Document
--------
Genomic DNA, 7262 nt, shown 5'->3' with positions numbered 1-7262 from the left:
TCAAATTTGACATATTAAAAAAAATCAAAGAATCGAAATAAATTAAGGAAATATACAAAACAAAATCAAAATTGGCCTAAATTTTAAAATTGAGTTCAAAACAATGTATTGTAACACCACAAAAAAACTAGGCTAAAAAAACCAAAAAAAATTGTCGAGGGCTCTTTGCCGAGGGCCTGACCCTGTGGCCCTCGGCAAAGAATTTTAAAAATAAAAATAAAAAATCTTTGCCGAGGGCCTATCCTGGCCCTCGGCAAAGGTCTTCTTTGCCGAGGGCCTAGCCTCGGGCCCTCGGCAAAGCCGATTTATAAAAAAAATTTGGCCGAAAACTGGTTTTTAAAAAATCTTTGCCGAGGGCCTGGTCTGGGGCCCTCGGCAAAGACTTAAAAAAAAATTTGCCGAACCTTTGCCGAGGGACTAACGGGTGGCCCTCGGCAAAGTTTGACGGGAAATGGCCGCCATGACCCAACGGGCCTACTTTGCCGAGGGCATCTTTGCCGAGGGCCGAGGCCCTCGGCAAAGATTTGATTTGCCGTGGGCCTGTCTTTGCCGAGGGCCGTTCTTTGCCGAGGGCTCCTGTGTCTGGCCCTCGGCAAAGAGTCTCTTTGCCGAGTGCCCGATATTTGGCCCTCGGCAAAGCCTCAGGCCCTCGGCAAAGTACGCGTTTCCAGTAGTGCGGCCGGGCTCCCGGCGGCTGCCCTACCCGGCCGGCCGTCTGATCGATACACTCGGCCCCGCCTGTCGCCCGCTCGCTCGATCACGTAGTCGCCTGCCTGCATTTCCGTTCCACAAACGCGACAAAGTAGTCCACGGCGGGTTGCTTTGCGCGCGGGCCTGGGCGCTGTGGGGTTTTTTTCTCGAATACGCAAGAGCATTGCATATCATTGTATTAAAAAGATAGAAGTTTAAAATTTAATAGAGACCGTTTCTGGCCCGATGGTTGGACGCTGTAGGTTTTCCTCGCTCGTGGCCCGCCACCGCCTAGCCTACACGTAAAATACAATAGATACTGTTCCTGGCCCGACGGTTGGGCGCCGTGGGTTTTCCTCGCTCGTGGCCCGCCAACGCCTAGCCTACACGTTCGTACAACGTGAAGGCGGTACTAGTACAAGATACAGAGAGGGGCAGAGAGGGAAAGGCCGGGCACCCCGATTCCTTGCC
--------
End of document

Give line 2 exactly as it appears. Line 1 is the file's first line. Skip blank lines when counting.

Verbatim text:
TCAAATTTGACATATTAAAAAAAATCAAAGAATCGAAATAAATTAAGGAAATATACAAAACAAAATCAAAATTGGCCTAAATTTTAAAATTGAGTTCAAAACAATGTATTGTAACACCACAAAAAAACTAGGCTAAAAAAACCAAAAAAAATTGTCGAGGGCTCTTTGCCGAGGGCCTGACCCTGTGGCCCTCGGCAAAGAATTTTAAAAATAAAAATAAAAAATCTTTGCCGAGGGCCTATCCTGGCCCTCGGCAAAGGTCTTCTTTGCCGAGGGCCTAGCCTCGGGCCCTCGGCAAAGCCGATTTATAAAAAAAATTTGGCCGAAAACTGGTTTTTAAAAAATCTTTGCCGAGGGCCTGGTCTGGGGCCCTCGGCAAAGACTTAAAAAAAAATTTGCCGAACCTTTGCCGAGGGACTAACGGGTGGCCCTCGGCAAAGTTTGACGGGAAATGGCCGCCATGACCCAACGGGCCTACTTTGCCGAGGGCATCTTTGCCGAGGGCCGAGGCCCTCGGCAAAGATTTGATTTGCCGTGGGCCTGTCTTTGCCGAGGGCCGTTCTTTGCCGAGGGCTCCTGTGTCTGGCCCTCGGCAAAGAGTCTCTTTGCCGAGTGCCCGATATTTGGCCCTCGGCAAAGCCTCAGGCCCTCGGCAAAGTACGCGTTTCCAGTAGTGCGGCCGGGCTCCCGGCGGCTGCCCTACCCGGCCGGCCGTCTGATCGATACACTCGGCCCCGCCTGTCGCCCGCTCGCTCGATCACGTAGTCGCCTGCCTGCATTTCCGTTCCACAAACGCGACAAAGTAGTCCACGGCGGGTTGCTTTGCGCGCGGGCCTGGGCGCTGTGGGGTTTTTTTCTCGAATACGCAAGAGCATTGCATATCATTGTATTAAAAAGATAGAAGTTTAAAATTTAATAGAGACCGTTTCTGGCCCGATGGTTGGACGCTGTAGGTTTTCCTCGCTCGTGGCCCGCCACCGCCTAGCCTACACGTAAAATACAATAGATACTGTTCCTGGCCCGACGGTTGGGCGCCGTGGGTTTTCCTCGCTCGTGGCCCGCCAACGCCTAGCCTACACGTTCGTACAACGTGAAGGCGGTACTAGTACAAGATACAGAGAGGGGCAGAGAGGGAAAGGCCGGGCACCCCGATTCCTTGCC